Search algorithms may create informational stampedes, and in an internet age such stampedes soon become informational firestorms that engulf any discussion. Add to this our inherent tendency (and ability) to infer from imprecise information – hence to skip the reasoning in order to applaud the catchy phrase. Again, this ability – what we have here is a basic Bayesian inference module – may be critical for long-term survival. In the here and now it may lead us terribly astray: self-delusion may be reinforced because of our tendency to jump to conclusions[6].

Is this all bad? It depends.

In science “truth” is not obtained by validation or plebiscite. All knowledge is what has not been falsified – yet. Science “advances” through falsification, and search engines that make it more difficult for falsifiers to emerge, because they are either relegated to the bottom of the search heap or down-right suppressed, hinder science.

In the political sphere, on the other hand, consensus on action (or inaction) in the face of risk and uncertainty is the goal. Instruments that facilitate consensus may be useful – or manipulative[7].

At the moment I’m not allowed to input the search algorithm: I’m totally in the hands of the service provider. Ideally, I should be able to manipulate the algorithm in accordance with my needs. Alternatively the service provider may need to explicit his criteria, so users are aware of the biases underlying the search. Remedy may be advised. Or, finally, a political discussion over the criteria underlying the search engine may become necessary, in order for policy to influence the formulation of the algorithm.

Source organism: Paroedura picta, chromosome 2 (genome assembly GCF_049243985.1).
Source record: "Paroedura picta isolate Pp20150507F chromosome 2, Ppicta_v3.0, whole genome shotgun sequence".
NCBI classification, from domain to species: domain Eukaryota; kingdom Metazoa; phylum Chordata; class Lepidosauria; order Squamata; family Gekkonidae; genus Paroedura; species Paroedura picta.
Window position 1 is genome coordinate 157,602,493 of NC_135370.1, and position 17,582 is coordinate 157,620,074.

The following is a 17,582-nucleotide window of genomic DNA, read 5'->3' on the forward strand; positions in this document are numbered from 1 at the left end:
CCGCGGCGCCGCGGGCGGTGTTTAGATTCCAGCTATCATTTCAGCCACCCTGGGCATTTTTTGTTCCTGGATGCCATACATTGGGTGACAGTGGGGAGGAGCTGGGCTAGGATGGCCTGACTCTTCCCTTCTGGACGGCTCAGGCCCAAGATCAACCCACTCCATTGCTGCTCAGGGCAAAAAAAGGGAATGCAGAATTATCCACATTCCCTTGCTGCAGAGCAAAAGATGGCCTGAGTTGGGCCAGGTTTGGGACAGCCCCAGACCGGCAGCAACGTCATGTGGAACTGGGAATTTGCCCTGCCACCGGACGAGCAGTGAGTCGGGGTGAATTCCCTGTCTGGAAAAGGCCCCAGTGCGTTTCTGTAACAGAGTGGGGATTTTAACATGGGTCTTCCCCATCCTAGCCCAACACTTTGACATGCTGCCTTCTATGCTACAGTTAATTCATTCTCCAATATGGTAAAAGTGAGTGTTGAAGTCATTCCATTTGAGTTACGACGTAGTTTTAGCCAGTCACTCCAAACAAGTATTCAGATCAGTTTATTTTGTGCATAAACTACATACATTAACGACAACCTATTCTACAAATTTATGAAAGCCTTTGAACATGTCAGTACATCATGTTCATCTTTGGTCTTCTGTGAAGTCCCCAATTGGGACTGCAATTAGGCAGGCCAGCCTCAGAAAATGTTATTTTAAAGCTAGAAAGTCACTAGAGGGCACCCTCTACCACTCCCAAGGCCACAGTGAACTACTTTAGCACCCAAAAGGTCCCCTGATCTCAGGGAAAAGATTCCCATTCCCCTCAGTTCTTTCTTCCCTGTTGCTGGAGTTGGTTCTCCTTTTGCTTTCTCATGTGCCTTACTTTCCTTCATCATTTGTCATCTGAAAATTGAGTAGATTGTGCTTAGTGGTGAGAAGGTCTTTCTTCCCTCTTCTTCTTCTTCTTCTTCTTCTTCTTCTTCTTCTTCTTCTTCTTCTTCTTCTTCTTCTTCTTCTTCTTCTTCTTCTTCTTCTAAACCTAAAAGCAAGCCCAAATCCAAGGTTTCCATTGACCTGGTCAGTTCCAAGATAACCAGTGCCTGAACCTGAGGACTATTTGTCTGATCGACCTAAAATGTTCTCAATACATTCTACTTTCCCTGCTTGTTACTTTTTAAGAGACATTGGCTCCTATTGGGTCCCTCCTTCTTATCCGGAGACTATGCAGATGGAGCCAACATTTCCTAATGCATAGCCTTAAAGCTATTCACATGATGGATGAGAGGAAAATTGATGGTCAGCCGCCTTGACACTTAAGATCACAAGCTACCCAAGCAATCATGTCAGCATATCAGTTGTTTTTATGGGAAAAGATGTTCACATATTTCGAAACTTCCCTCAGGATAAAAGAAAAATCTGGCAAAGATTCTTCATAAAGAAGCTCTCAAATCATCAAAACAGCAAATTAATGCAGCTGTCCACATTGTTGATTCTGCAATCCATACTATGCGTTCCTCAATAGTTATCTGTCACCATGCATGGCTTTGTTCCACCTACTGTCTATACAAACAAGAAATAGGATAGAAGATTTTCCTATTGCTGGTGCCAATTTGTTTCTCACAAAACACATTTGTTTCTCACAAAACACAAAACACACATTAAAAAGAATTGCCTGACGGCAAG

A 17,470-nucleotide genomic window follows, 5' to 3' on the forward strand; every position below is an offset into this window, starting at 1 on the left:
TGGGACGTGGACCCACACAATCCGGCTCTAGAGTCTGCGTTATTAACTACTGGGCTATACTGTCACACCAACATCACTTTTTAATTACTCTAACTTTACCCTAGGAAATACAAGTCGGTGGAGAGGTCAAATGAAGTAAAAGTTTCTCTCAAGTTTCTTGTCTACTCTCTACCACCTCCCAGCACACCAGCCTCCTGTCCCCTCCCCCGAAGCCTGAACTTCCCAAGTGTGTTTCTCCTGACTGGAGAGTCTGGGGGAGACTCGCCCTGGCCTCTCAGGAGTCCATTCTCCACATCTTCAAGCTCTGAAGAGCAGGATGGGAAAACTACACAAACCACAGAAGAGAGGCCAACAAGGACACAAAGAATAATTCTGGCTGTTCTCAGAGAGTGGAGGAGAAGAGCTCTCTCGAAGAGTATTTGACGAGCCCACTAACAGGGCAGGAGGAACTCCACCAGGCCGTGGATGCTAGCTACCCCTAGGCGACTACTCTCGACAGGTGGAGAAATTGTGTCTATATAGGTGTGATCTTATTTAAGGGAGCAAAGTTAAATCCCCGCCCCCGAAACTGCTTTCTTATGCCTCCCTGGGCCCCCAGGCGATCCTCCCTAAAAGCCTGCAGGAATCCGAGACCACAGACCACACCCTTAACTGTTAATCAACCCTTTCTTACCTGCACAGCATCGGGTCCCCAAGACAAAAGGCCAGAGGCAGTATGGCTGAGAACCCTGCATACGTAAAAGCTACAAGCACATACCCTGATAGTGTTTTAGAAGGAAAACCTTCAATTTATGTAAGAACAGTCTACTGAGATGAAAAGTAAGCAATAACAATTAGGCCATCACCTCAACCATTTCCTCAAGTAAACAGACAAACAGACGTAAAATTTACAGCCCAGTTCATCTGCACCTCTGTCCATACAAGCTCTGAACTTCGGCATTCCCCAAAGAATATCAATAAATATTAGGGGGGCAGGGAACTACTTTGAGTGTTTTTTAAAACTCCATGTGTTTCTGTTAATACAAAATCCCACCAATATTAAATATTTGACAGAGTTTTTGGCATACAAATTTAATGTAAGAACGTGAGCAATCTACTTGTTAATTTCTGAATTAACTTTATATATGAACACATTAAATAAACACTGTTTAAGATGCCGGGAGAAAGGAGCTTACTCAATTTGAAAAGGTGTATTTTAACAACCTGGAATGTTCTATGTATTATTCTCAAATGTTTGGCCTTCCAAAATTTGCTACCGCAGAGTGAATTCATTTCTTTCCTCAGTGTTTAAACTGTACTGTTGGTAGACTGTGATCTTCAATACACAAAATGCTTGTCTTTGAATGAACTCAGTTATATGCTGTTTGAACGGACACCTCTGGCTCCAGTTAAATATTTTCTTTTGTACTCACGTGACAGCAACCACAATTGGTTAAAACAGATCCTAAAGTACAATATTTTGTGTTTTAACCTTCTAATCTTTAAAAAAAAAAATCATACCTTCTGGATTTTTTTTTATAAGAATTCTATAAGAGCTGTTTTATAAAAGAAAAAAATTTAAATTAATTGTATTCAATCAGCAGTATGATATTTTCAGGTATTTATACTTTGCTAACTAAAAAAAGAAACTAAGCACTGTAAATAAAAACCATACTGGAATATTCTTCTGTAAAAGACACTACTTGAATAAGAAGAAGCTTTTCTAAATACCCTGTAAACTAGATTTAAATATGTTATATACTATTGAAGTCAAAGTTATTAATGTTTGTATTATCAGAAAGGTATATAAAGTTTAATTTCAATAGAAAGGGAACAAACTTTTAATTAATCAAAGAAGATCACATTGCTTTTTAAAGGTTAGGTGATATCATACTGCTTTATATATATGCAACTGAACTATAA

Whichever the way forward – the “search technology” for one is NOT neutral and separate.


[2]              For a recent summary of the state of the art see Michael S. GAZZANIGA (2011): Who’s in charge? Free will and the science of the brain. Ecco, HarperCollins, New York.

[3]           By definition, what has been erased no longer bears witness. From time to time ironic history allows us an inkling of what chance or malice has destroyed, and it is enough to cast doubt on the accuracy and trustworthiness of received history. See e.g. Adriano PROSPERI (2011): L’eresia del Libro Grande. Storia di Giorgio Siculo e della sua setta. Feltrinelli, Milano.

[4]           While alternative search engines exist, we tend to favor one. Convenience, but also our tolerance for approximation account for such behavior. This can lead to grievous prejudices and errors of judgment.

[5]           James SUROWIECKI (2004): The wisdom of the crowds. Why the many are smarter than the few. Little Brown, New York.

[6]              Daniel KAHNEMAN (2011): Thinking, fast and slow. Farrar, Straus and Giroux, New York.

[7]           “If you tell a lie big enough and keep repeating it, people will eventually come to believe it. The lie can be maintained only for such time as the State can shield the people from the political, economic and/or military consequences of the lie. It thus becomes vitally important for the State to use all of its powers to repress dissent, for the truth is the mortal enemy of the lie, and thus by extension, the truth is the greatest enemy of the State.” Joseph GOEBBELS.